Experiencing the loss of a loved one is devastating. It is the most stressful, disorienting and agonizing event we can suffer through. For some, the process of planning and attending the memorial services for their deceased companion is more than they can bear.
One White Plains, NY funeral home has found a way to ease that burden, if only for a short while.
Ballard-Durand Funeral Home has an extra staff member who provides a special kind of comfort to grieving clients. Her name is LuLu and she is a therapy dog. The majority of the facility’s clients have heard about their one-of-a-kind employee and specifically request Lulu’s services when they come in.
Matthew Fiorillo, the president of Ballard-Durand Funeral Home, told NBC Today that he came up with the idea of getting a therapy dog during a particularly stressful visit to the airport. Fiorillo’s flight had been canceled and he was battling the anger and anxiety of the situation when a Maltese trotted past with its owner. Just the presence of a dog was enough to soothe his rising tension.
A wave of calmness washed over me and after it happened I was like, wow, that was really powerful!
Fiorillo began researching the logistics of incorporating a dog into the delicate practice of funeral services. Lulu the Goldendoodle officially came on board the team in May of 2015. Like many dogs, she instinctively senses where, when and how she’s needed most. Fiorillo told NBC Today:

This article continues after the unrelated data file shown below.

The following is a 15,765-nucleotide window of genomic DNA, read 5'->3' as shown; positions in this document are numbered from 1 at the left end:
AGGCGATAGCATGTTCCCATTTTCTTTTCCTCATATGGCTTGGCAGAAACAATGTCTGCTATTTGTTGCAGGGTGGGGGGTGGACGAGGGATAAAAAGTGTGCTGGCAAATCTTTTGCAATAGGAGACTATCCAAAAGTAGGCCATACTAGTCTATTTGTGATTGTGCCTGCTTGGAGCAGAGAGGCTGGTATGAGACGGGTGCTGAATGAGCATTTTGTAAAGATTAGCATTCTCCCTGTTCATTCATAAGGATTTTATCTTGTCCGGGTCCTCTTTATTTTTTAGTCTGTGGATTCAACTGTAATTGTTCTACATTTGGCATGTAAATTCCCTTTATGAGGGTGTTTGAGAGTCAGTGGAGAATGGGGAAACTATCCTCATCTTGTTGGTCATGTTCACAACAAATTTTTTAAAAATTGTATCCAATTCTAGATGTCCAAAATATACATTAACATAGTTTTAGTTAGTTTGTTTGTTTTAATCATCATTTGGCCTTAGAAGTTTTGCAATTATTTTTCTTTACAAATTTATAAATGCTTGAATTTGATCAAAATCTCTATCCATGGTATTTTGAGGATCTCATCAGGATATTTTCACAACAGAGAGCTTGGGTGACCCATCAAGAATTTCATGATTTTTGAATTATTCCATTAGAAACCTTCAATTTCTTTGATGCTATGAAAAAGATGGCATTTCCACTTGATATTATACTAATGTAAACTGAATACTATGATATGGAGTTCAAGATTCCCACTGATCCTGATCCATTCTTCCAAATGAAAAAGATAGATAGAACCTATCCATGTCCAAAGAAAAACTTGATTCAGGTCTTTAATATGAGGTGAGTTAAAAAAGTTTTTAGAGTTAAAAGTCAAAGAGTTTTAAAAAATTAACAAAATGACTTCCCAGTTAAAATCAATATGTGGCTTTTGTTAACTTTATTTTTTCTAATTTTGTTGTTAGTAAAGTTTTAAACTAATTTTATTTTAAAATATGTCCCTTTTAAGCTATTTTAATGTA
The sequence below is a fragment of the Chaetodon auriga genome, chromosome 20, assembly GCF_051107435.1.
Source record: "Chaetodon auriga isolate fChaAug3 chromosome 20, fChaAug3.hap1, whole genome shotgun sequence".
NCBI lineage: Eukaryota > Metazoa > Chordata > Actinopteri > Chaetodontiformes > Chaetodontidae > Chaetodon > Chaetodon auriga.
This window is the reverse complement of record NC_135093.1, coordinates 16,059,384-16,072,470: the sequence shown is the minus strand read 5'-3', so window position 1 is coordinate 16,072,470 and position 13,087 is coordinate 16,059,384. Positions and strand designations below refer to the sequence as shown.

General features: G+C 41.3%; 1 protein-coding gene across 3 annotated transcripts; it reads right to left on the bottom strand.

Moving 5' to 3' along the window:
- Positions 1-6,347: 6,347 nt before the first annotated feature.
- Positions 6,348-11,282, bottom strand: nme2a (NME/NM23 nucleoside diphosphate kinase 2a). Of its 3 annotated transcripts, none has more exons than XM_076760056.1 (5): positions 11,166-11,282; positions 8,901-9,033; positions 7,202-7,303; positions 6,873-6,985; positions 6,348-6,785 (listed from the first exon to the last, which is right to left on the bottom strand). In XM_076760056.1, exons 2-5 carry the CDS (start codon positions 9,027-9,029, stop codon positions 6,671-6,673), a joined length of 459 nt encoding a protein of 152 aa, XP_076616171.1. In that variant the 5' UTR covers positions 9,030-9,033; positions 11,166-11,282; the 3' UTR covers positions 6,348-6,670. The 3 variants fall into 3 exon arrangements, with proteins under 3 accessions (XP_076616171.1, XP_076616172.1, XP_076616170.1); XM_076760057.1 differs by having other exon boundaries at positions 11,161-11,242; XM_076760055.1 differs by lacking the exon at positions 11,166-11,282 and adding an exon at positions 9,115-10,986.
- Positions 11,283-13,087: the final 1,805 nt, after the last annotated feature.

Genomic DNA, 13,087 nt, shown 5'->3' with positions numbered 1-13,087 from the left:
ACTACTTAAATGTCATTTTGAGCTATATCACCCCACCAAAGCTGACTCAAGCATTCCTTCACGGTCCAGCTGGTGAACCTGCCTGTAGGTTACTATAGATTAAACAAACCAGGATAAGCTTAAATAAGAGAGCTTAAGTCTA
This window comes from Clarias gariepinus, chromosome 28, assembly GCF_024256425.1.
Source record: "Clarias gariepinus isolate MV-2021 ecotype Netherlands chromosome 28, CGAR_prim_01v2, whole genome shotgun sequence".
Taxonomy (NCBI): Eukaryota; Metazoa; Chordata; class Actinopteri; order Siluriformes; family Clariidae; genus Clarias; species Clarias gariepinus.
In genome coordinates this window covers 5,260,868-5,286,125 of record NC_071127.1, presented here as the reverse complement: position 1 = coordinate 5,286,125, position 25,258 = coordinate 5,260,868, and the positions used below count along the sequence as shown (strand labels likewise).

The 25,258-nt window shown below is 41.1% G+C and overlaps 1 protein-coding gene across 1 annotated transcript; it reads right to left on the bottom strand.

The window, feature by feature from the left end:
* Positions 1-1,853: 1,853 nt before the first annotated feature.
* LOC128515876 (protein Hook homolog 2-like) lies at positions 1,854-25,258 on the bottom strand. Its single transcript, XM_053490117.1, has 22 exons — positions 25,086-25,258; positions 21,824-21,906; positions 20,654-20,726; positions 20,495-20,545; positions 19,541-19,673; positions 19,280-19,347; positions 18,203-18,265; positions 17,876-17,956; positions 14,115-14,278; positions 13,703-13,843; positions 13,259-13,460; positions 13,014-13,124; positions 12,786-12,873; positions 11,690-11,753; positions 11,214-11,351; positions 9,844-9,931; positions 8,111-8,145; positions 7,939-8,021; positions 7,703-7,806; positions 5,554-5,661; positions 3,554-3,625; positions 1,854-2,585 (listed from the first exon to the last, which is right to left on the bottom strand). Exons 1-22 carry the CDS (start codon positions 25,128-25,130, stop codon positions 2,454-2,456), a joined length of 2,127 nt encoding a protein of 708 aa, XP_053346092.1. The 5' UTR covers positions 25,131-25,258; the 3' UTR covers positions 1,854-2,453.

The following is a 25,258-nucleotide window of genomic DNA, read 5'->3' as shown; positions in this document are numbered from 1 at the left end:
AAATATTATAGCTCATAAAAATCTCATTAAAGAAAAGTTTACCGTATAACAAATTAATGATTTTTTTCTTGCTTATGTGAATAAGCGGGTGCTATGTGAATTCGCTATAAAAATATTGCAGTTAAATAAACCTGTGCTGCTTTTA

She’ll park herself right next to an older person to let them pet her one minute and the next she’s prancing around with kids. It’s been really impressive to watch.
Lulu is a calm, sturdy beacon of support for those whose lives have spun suddenly out of control. Her presence allows otherwise stoic men to weep, and gives brokenhearted children the chance to laugh again.
Fiorillo also takes comfort in Lulu’s companionship. The funeral services profession is highly stressful and very emotional. Sometimes a replenishing hug from Lulu is just what he needs to help him release his own emotions and better serve his clients.
Humans need to touch. Even just petting her can be a subtle distraction from the tremendous amount of grief people are going through.
For those who take comfort in spirituality or the belief in a higher power, Lulu’s ability to “pray” is astonishing. Chelsea Sules lost her 25-year-old brother on June 17. Her grief was stifling, but within minutes of meeting Lulu, she found herself laughing once again. She told NBC Today:
Lulu was with us for both of the wakes and out of nowhere we see her kneeling on a bench with her head down and praying in front of my brother’s casket. It blew us away.
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